The real question is, who is AMA? Its representatives claim that 13,000 of Tempe's 28,900 rental units are AMA registered. Perhaps. But where do these AMA Tempe landlords live? My sources indicate that less than 10 percent are Tempe residents. And none of the financial contributions for AMA's aborted referendum campaign came from Tempe. My conclusion: Outsiders wealthy from Tempe rents scuttled Tempe's rental-housing code.
There are around 160,000 tenants evicted every year in Arizona, around 7,500 in Tempe. Add in poor maintenance and other abuses, and the number of landlord-tenant incidents per year jumps to about 400,000, with tenants invariably getting the short end of the stick. Arizona Tenants Association has more than 300 paid members and receives in excess of 50 telephone calls per day from renters in distress.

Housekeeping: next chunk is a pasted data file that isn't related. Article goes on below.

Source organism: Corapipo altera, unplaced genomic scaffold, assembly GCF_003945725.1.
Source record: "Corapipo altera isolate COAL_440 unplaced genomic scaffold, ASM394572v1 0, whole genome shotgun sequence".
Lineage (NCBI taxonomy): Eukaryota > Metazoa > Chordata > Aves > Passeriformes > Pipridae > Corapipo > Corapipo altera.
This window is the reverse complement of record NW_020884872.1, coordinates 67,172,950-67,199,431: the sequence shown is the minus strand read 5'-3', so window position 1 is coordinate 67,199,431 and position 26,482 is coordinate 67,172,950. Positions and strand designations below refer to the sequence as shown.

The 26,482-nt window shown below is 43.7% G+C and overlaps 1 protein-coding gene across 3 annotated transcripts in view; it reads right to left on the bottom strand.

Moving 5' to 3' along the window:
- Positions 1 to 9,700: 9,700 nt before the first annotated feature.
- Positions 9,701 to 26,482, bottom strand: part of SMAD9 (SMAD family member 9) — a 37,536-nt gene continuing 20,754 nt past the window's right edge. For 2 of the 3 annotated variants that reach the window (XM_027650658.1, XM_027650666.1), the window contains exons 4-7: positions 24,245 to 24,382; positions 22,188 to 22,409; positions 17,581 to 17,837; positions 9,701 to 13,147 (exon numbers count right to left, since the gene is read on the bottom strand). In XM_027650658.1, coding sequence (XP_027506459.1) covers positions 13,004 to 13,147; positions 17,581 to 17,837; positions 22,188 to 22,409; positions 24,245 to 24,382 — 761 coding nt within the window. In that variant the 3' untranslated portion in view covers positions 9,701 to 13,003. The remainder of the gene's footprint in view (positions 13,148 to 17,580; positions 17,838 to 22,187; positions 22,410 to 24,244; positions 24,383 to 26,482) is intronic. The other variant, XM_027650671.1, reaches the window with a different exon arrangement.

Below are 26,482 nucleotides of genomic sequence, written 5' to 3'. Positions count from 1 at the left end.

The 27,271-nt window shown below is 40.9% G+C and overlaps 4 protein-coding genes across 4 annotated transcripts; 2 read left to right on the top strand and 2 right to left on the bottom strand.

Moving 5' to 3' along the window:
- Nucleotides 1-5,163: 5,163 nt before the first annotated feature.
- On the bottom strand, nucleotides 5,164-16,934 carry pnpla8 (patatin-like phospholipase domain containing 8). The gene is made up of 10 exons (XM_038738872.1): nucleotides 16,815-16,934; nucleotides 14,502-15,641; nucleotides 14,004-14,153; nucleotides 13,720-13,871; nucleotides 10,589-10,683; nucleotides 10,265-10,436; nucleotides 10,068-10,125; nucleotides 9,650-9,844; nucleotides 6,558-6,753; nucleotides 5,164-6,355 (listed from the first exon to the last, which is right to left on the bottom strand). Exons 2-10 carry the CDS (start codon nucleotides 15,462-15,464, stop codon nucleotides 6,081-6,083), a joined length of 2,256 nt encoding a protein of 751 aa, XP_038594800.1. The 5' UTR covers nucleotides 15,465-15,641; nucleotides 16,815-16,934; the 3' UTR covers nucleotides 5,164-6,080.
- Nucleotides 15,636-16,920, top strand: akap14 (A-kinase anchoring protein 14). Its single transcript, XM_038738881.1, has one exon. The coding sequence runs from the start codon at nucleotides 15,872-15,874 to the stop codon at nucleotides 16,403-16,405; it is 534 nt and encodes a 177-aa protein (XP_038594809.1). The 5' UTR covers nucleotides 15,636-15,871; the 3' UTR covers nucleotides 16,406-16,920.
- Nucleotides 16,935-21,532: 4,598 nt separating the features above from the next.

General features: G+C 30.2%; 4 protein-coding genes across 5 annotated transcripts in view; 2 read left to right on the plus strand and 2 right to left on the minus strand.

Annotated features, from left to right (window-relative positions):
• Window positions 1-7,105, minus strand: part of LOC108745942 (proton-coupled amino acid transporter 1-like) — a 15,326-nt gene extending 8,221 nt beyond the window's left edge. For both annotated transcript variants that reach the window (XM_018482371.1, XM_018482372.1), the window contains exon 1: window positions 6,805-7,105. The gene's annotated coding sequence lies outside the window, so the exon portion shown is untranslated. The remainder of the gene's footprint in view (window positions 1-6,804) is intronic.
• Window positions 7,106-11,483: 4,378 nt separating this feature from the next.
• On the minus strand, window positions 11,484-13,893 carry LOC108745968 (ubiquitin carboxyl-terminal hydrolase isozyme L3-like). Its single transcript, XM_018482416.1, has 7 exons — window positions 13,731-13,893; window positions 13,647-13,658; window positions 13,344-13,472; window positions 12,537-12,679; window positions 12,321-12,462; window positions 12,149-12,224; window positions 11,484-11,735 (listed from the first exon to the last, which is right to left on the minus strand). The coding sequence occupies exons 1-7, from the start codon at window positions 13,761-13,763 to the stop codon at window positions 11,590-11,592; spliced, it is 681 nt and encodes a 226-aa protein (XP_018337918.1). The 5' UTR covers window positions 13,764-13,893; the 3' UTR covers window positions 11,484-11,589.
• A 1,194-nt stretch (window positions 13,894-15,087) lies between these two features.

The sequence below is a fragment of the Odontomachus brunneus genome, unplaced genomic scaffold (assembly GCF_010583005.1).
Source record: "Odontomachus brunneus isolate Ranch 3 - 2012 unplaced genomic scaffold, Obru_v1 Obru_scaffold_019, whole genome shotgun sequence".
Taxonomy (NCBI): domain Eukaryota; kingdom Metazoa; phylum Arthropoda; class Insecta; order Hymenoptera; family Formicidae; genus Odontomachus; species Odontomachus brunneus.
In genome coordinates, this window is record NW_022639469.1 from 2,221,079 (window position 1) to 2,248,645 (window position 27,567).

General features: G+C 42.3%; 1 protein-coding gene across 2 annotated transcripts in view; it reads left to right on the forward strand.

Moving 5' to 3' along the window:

Undeniably, Arizona is a landlord state. A judgment against us was entered in court and we satisfied it in eight weeks. The landlord, however, would not enter the satisfaction of judgment, and it took 14 months before he did so! Even now our credit report reflects the judgment against us, but fails to show we satisfied the judgment!
This landlord does more of a background check on prospective tenants than on the people hired to "manage" those tenants. The last manager had a criminal record for felony theft and burglary and was on probation (a matter of public record), yet had the keys to every apartment and access to every tenant's personal files. In the real world, failure to disclose a felony conviction at the time of hiring would end one's job when the employer learned of it.
Good luck finding an attorney or a government agency to represent the tenant. You'd better have money up front, and lots of it. Government agencies will tell you you must pay rent, regardless of services and repairs not received.